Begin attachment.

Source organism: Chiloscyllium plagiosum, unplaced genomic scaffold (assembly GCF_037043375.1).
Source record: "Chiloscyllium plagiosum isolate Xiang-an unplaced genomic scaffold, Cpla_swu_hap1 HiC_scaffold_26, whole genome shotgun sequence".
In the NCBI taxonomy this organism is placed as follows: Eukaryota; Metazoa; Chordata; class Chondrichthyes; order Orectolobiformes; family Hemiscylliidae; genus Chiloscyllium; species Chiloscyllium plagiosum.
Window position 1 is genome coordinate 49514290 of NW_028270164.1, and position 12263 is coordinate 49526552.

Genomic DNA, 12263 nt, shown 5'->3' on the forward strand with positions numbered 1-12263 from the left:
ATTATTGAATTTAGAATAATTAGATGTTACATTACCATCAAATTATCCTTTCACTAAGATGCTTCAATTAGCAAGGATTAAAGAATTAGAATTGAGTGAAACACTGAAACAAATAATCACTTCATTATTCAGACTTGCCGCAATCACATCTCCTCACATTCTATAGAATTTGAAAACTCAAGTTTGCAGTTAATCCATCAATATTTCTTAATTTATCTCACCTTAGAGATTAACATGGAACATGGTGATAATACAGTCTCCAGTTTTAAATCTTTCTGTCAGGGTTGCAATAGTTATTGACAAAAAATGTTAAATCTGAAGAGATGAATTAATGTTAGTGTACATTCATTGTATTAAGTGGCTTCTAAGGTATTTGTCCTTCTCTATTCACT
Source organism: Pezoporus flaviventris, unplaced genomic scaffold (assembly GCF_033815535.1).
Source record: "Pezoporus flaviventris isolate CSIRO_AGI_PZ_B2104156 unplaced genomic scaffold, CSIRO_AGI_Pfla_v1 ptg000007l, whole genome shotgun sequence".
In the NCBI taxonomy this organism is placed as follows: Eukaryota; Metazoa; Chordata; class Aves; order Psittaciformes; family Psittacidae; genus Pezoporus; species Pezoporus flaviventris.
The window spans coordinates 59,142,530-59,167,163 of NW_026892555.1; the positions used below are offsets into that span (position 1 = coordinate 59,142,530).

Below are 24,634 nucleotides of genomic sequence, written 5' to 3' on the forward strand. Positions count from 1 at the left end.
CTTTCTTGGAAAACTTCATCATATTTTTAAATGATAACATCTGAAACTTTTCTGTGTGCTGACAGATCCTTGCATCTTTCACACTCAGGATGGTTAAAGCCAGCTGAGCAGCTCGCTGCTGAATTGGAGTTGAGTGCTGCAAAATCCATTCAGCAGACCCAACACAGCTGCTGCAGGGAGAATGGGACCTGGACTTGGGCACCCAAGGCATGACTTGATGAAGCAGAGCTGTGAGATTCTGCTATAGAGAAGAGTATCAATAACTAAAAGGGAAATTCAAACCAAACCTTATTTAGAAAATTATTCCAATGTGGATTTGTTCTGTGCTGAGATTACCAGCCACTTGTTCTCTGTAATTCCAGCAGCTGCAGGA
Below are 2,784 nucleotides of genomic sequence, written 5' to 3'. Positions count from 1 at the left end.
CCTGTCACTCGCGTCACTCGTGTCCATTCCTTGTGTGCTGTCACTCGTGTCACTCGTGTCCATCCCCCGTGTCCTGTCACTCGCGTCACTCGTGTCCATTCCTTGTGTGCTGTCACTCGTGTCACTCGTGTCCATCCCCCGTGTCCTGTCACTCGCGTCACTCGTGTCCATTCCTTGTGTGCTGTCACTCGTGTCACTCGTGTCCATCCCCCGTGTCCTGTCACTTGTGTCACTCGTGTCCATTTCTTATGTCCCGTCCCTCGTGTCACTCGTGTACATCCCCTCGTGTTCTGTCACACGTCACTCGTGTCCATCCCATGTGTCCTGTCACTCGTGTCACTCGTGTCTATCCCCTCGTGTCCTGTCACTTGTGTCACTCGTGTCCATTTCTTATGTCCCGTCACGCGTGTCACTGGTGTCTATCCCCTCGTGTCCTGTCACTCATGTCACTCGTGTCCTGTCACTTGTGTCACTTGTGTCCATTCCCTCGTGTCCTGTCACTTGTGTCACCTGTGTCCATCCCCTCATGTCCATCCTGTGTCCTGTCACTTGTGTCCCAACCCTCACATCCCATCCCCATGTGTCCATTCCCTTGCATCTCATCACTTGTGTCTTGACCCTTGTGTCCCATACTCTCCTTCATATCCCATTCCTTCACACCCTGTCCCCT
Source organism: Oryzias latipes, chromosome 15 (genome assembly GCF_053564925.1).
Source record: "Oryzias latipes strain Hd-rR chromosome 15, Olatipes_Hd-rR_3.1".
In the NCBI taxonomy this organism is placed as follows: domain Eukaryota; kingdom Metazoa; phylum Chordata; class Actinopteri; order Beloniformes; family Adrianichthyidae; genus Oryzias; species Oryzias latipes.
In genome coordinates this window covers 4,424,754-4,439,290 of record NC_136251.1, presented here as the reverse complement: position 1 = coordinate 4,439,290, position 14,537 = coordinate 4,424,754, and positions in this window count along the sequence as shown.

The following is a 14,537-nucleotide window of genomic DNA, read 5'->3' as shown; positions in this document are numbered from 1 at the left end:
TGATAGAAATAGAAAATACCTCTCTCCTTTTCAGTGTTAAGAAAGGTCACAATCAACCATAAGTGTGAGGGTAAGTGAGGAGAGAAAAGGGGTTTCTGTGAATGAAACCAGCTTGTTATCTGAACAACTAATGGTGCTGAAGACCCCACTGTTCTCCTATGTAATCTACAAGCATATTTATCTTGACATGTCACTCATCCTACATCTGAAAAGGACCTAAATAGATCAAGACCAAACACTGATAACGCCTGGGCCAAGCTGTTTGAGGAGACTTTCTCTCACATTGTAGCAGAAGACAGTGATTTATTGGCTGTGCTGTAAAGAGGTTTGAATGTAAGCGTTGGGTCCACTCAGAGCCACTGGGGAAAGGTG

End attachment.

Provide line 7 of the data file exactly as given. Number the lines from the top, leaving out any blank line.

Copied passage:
Source organism: Pezoporus flaviventris, unplaced genomic scaffold (assembly GCF_033815535.1).